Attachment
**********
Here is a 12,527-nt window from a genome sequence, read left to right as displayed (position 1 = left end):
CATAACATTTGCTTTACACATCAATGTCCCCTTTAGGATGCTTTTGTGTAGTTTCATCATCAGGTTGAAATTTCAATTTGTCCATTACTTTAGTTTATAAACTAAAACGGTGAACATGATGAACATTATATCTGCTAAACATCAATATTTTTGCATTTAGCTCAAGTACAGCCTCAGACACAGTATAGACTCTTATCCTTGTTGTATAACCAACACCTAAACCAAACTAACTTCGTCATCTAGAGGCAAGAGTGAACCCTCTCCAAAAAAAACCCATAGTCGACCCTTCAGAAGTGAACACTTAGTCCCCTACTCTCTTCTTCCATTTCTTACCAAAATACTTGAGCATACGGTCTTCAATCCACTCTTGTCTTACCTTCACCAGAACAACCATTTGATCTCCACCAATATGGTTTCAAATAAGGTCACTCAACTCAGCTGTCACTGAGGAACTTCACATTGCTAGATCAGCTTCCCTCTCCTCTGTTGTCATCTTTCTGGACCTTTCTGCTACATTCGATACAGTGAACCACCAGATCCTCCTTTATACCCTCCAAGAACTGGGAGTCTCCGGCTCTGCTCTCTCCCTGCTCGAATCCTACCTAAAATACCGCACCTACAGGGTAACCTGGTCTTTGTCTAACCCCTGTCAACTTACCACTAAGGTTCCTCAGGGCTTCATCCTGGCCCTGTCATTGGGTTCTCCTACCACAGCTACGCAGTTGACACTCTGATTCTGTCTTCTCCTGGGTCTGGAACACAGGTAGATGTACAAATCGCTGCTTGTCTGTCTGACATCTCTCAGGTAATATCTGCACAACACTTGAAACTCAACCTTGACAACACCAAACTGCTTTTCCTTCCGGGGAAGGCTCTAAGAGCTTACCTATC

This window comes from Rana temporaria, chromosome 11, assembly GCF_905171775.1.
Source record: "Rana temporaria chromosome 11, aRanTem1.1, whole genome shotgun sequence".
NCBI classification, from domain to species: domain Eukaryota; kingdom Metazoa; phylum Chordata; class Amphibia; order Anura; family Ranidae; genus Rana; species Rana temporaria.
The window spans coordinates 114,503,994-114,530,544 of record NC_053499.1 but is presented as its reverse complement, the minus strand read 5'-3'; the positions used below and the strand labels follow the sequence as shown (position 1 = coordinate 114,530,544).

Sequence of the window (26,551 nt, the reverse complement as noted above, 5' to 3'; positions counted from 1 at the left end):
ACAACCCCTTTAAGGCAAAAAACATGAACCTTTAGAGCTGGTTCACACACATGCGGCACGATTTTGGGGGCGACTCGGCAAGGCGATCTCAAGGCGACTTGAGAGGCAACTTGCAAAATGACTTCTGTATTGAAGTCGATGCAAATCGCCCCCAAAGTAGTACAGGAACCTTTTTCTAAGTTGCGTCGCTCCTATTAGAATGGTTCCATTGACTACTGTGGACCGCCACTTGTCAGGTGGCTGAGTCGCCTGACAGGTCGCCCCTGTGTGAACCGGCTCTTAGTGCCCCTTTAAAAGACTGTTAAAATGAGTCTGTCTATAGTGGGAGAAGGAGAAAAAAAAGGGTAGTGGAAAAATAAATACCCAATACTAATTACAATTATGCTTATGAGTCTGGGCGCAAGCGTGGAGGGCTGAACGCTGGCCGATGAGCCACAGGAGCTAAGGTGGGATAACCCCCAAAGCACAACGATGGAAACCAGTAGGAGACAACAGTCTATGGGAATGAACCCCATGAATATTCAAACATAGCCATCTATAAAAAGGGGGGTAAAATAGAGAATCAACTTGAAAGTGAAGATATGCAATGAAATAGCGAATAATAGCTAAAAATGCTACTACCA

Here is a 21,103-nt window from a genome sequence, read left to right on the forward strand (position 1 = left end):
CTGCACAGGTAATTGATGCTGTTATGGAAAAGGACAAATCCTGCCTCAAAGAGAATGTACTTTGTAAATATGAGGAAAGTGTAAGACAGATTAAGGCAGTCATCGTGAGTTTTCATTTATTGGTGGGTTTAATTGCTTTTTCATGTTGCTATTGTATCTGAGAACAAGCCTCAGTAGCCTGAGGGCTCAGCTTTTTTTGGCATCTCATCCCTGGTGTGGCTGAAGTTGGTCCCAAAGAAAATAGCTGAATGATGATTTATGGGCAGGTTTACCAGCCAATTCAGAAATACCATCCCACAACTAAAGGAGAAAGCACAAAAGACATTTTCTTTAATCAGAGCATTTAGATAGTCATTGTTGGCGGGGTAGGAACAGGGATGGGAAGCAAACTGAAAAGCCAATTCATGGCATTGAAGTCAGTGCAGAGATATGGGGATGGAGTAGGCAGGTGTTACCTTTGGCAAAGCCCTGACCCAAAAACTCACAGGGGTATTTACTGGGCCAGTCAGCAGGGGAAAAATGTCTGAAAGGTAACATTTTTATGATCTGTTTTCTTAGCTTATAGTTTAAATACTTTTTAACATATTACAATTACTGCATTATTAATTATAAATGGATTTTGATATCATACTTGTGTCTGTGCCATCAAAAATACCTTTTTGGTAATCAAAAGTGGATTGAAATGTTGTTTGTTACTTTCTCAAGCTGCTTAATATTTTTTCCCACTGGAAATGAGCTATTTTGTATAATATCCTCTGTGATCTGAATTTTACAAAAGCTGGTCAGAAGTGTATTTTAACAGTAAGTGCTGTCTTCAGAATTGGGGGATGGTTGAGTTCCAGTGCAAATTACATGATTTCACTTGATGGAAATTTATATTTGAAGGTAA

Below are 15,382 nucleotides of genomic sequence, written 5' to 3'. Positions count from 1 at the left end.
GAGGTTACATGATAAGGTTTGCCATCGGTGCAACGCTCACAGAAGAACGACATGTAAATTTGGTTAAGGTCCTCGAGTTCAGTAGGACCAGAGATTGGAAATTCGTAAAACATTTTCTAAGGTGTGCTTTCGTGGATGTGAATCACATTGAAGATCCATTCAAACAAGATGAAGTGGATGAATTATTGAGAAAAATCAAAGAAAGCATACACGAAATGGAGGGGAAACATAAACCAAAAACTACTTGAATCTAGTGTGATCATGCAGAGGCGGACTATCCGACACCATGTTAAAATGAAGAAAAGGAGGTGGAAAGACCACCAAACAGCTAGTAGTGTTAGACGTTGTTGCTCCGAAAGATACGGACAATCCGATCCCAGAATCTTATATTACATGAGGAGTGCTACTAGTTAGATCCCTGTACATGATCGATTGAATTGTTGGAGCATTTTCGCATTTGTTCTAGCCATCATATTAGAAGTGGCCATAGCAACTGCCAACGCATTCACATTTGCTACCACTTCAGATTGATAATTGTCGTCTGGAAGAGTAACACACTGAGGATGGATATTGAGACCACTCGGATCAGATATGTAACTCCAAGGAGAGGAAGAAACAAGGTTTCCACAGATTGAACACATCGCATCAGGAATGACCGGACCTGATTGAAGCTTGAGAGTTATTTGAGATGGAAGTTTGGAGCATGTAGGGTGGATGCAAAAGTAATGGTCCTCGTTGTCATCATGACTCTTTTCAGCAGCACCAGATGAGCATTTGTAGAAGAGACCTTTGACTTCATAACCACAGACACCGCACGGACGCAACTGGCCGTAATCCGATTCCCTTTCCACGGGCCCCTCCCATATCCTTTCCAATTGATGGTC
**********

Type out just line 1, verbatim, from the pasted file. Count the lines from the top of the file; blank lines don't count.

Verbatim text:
Here is a 12,527-nt window from a genome sequence, read left to right as displayed (position 1 = left end):